If you use the authorization option to enforce authentication, you will need privileges to create a user.

Use specific saslauthd socket path.

For socket path of /<some>/<path>/saslauthd, set the saslauthdPath to /<some>/<path>/saslauthd/mux, as in the following command line example:

mongod --auth --setParameter saslauthdPath=/<some>/<path>/saslauthd/mux --setParameter authenticationMechanisms=PLAIN

Include additional options as required for your configuration. For instance, if you wish remote clients to connect to your deployment or your deployment members are run on different hosts, specify the --bind_ip. For more information, see Localhost Binding Compatibility Changes.

Or if using a YAML format configuration file, specify the following settings in the file:

security:
   authorization: enabled

setParameter:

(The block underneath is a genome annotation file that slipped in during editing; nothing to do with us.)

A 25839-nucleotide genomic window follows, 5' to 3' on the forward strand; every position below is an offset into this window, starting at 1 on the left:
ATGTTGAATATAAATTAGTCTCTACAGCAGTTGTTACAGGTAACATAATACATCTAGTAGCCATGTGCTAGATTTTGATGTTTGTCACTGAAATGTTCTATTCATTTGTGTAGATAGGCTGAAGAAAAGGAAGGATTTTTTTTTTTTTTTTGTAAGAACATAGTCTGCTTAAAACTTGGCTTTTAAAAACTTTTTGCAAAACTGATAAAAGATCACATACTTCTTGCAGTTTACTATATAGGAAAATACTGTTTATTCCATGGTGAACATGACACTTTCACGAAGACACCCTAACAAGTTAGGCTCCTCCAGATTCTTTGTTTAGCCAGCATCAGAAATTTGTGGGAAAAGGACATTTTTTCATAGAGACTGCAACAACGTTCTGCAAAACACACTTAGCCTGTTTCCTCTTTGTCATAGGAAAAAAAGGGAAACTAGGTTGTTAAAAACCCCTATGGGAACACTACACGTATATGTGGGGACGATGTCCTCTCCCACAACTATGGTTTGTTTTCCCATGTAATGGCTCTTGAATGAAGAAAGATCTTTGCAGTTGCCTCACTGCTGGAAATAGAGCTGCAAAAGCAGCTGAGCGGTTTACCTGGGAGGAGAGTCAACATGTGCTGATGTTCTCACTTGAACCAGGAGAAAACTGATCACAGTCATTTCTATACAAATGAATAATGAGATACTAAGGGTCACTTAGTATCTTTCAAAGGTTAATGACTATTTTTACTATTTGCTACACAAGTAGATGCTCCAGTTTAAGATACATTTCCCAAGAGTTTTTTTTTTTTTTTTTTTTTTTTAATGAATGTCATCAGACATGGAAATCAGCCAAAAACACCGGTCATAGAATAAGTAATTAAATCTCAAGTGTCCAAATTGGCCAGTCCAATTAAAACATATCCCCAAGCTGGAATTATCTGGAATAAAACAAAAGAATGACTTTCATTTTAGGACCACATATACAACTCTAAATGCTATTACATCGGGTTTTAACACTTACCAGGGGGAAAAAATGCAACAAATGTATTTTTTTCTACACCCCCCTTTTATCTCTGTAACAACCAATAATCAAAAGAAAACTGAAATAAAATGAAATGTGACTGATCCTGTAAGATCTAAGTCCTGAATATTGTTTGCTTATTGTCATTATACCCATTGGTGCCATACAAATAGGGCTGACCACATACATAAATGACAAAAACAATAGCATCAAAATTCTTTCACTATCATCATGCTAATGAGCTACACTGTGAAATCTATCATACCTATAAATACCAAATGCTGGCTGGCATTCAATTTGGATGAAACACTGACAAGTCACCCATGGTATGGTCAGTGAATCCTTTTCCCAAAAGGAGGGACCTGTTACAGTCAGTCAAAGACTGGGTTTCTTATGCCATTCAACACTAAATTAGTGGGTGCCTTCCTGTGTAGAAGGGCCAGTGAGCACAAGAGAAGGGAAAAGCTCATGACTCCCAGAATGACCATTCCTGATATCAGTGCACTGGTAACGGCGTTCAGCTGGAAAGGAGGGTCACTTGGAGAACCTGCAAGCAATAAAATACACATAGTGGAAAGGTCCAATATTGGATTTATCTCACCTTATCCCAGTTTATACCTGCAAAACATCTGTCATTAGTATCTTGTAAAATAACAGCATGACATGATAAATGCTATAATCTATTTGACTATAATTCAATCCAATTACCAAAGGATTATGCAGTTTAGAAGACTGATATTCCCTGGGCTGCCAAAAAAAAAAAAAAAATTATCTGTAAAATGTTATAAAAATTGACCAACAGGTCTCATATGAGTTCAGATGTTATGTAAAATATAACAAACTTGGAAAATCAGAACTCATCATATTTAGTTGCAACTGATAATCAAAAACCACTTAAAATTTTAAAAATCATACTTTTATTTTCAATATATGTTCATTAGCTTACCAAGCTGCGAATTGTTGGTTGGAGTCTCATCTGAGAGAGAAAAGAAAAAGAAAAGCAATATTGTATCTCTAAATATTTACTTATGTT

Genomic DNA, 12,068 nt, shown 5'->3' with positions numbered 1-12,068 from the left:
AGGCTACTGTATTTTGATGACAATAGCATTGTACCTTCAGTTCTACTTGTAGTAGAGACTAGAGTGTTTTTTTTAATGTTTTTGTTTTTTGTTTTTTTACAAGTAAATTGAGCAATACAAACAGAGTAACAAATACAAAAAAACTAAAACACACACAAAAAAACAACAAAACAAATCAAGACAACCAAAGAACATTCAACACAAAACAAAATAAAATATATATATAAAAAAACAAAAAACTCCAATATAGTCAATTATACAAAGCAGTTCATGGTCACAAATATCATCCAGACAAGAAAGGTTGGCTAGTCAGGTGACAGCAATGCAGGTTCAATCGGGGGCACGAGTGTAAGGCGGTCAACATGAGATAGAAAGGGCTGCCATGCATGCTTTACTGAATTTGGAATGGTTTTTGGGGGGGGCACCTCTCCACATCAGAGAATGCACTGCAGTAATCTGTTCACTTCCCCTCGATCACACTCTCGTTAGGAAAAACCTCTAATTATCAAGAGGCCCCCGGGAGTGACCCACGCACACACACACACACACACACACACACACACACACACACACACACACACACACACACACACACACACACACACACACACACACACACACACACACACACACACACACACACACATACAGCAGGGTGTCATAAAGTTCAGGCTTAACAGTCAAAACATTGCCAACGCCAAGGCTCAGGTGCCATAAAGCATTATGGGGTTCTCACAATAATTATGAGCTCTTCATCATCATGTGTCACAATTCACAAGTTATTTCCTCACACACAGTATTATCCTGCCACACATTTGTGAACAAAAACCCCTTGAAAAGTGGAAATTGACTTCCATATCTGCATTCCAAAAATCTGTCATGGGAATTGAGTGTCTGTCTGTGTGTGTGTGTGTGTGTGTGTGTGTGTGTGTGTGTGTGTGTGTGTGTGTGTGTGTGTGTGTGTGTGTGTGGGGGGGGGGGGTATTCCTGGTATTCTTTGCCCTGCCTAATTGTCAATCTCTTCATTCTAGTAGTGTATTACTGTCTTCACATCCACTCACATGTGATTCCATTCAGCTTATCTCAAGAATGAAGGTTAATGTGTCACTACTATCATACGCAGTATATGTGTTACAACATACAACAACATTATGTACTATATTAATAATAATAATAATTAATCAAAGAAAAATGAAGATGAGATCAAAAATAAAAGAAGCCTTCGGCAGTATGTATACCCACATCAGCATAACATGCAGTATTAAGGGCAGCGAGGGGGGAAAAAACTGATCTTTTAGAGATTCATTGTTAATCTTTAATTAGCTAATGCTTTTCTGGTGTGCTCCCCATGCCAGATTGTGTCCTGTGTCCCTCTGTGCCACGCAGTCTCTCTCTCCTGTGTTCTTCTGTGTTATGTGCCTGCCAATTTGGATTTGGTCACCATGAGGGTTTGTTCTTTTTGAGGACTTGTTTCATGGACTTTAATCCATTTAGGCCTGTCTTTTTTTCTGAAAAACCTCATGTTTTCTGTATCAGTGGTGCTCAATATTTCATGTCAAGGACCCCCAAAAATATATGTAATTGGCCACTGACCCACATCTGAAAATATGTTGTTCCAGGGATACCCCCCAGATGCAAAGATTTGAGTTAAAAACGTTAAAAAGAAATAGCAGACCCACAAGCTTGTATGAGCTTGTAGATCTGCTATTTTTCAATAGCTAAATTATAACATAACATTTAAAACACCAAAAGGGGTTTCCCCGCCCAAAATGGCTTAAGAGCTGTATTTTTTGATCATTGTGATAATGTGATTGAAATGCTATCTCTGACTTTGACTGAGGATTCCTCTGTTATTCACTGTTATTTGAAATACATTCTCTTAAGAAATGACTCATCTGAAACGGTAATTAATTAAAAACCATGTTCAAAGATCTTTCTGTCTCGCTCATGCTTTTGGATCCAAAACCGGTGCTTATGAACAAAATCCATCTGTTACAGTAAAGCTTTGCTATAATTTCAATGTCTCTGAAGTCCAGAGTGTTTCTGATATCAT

saslauthdPath: /<some>/<path>/saslauthd/mux
   authenticationMechanisms: PLAIN

Or, if using the older configuration file format:

auth=true
setParameter=saslauthdPath=/<some>/<path>/saslauthd/mux
setParameter=authenticationMechanisms=PLAIN

Use default Unix-domain socket path.

To use the default Unix-domain socket path, set the saslauthdPath to the empty string "", as in the following command line example:

mongod --auth --setParameter saslauthdPath="" --setParameter authenticationMechanisms=PLAIN

Include additional options as required for your configuration. For instance, if you wish remote clients to connect to your deployment or your deployment members are run on different hosts, specify the --bind_ip. For more information, see Localhost Binding Compatibility Changes.

Or if using a YAML format configuration file, specify the following settings in the file:

security:
   authorization: enabled

setParameter:
   saslauthdPath: ""
   authenticationMechanisms: PLAIN

Or, if using the older configuration file format:

auth=true